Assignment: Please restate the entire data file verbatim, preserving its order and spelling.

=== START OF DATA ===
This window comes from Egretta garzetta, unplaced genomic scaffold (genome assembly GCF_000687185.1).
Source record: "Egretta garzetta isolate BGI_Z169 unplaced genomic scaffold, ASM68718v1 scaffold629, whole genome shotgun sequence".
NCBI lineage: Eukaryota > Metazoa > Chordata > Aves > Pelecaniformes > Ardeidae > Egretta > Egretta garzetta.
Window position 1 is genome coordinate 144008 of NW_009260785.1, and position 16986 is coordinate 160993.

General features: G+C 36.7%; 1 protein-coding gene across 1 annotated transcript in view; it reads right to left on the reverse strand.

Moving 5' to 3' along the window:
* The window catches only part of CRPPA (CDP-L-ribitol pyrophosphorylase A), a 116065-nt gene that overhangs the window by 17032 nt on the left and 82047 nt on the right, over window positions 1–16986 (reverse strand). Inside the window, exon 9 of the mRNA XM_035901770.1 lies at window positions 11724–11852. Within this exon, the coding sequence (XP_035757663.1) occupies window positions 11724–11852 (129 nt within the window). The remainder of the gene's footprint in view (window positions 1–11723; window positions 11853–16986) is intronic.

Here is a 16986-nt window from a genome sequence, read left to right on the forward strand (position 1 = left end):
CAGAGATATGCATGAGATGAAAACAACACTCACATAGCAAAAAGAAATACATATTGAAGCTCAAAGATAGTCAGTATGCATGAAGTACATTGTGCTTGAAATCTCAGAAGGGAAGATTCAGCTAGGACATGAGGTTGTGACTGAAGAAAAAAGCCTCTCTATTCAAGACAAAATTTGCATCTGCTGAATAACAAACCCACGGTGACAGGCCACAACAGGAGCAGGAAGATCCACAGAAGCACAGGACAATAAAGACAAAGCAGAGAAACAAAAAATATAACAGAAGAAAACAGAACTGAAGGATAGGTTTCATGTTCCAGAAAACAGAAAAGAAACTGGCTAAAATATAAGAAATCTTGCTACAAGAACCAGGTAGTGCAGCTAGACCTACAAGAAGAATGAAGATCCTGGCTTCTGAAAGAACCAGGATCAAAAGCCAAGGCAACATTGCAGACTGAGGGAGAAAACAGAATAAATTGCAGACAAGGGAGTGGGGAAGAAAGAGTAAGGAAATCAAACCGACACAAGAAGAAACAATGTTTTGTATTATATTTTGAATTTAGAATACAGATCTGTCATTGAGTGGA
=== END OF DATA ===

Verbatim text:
This window comes from Egretta garzetta, unplaced genomic scaffold (genome assembly GCF_000687185.1).
Source record: "Egretta garzetta isolate BGI_Z169 unplaced genomic scaffold, ASM68718v1 scaffold629, whole genome shotgun sequence".
NCBI lineage: Eukaryota > Metazoa > Chordata > Aves > Pelecaniformes > Ardeidae > Egretta > Egretta garzetta.
Window position 1 is genome coordinate 144008 of NW_009260785.1, and position 16986 is coordinate 160993.

General features: G+C 36.7%; 1 protein-coding gene across 1 annotated transcript in view; it reads right to left on the reverse strand.

Moving 5' to 3' along the window:
* The window catches only part of CRPPA (CDP-L-ribitol pyrophosphorylase A), a 116065-nt gene that overhangs the window by 17032 nt on the left and 82047 nt on the right, over window positions 1–16986 (reverse strand). Inside the window, exon 9 of the mRNA XM_035901770.1 lies at window positions 11724–11852. Within this exon, the coding sequence (XP_035757663.1) occupies window positions 11724–11852 (129 nt within the window). The remainder of the gene's footprint in view (window positions 1–11723; window positions 11853–16986) is intronic.

Here is a 16986-nt window from a genome sequence, read left to right on the forward strand (position 1 = left end):
CAGAGATATGCATGAGATGAAAACAACACTCACATAGCAAAAAGAAATACATATTGAAGCTCAAAGATAGTCAGTATGCATGAAGTACATTGTGCTTGAAATCTCAGAAGGGAAGATTCAGCTAGGACATGAGGTTGTGACTGAAGAAAAAAGCCTCTCTATTCAAGACAAAATTTGCATCTGCTGAATAACAAACCCACGGTGACAGGCCACAACAGGAGCAGGAAGATCCACAGAAGCACAGGACAATAAAGACAAAGCAGAGAAACAAAAAATATAACAGAAGAAAACAGAACTGAAGGATAGGTTTCATGTTCCAGAAAACAGAAAAGAAACTGGCTAAAATATAAGAAATCTTGCTACAAGAACCAGGTAGTGCAGCTAGACCTACAAGAAGAATGAAGATCCTGGCTTCTGAAAGAACCAGGATCAAAAGCCAAGGCAACATTGCAGACTGAGGGAGAAAACAGAATAAATTGCAGACAAGGGAGTGGGGAAGAAAGAGTAAGGAAATCAAACCGACACAAGAAGAAACAATGTTTTGTATTATATTTTGAATTTAGAATACAGATCTGTCATTGAGTGGA